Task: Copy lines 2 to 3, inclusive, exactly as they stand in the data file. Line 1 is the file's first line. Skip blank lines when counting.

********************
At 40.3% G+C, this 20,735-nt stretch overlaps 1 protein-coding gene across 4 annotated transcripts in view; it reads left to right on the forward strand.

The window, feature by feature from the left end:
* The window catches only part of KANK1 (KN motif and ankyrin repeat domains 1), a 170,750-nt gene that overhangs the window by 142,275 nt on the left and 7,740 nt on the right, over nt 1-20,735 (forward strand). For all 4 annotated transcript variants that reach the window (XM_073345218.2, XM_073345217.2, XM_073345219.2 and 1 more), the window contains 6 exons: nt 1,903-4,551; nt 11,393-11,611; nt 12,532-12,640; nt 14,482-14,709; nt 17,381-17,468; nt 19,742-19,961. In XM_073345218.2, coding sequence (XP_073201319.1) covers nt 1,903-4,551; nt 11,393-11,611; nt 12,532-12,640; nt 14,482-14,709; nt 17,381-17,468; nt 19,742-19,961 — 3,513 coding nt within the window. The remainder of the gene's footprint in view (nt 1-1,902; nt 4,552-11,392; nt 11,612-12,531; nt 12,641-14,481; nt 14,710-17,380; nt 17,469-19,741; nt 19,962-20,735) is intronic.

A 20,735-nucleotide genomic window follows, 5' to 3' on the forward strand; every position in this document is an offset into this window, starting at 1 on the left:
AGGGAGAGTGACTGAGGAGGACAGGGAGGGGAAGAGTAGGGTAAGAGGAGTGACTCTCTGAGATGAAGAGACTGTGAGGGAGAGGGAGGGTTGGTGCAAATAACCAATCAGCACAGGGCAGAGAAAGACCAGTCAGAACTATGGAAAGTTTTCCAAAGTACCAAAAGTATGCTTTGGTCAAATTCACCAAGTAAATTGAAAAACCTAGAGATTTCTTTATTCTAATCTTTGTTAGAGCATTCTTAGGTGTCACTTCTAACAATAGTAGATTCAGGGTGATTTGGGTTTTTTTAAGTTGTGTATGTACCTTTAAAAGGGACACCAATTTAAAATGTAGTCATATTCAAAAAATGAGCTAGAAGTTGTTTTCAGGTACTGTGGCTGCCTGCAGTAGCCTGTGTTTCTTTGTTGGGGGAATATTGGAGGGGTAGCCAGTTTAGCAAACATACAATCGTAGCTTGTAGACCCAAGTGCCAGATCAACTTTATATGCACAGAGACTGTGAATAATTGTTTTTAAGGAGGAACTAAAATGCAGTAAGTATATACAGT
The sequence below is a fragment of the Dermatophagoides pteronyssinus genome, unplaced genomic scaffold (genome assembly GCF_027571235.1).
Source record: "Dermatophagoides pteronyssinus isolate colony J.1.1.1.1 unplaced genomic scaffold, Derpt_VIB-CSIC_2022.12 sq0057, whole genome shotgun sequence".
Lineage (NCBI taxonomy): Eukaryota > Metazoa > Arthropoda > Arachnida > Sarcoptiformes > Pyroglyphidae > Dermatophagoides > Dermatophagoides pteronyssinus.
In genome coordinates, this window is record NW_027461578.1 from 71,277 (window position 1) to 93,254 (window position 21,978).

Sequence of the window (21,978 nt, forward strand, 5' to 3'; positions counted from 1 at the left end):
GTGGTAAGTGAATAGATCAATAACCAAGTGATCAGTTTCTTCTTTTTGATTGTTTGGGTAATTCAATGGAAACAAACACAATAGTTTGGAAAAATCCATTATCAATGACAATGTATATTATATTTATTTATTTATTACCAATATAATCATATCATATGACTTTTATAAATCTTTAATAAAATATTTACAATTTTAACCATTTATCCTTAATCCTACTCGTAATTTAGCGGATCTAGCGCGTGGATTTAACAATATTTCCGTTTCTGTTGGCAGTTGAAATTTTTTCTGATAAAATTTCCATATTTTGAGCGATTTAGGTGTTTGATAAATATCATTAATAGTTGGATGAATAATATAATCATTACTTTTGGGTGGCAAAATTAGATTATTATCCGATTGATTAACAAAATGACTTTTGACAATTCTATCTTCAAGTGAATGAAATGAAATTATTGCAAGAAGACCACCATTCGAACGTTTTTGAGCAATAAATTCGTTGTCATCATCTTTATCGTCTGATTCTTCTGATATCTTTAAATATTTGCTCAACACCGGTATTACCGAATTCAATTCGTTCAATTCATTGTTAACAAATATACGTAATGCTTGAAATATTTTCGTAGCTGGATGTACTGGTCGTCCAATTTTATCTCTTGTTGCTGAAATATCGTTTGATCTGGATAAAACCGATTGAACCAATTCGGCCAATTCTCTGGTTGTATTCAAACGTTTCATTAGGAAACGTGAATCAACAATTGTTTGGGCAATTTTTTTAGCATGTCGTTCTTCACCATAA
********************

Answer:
The window, feature by feature from the left end:
* The window catches only part of KANK1 (KN motif and ankyrin repeat domains 1), a 170,750-nt gene that overhangs the window by 142,275 nt on the left and 7,740 nt on the right, over nt 1-20,735 (forward strand). For all 4 annotated transcript variants that reach the window (XM_073345218.2, XM_073345217.2, XM_073345219.2 and 1 more), the window contains 6 exons: nt 1,903-4,551; nt 11,393-11,611; nt 12,532-12,640; nt 14,482-14,709; nt 17,381-17,468; nt 19,742-19,961. In XM_073345218.2, coding sequence (XP_073201319.1) covers nt 1,903-4,551; nt 11,393-11,611; nt 12,532-12,640; nt 14,482-14,709; nt 17,381-17,468; nt 19,742-19,961 — 3,513 coding nt within the window. The remainder of the gene's footprint in view (nt 1-1,902; nt 4,552-11,392; nt 11,612-12,531; nt 12,641-14,481; nt 14,710-17,380; nt 17,469-19,741; nt 19,962-20,735) is intronic.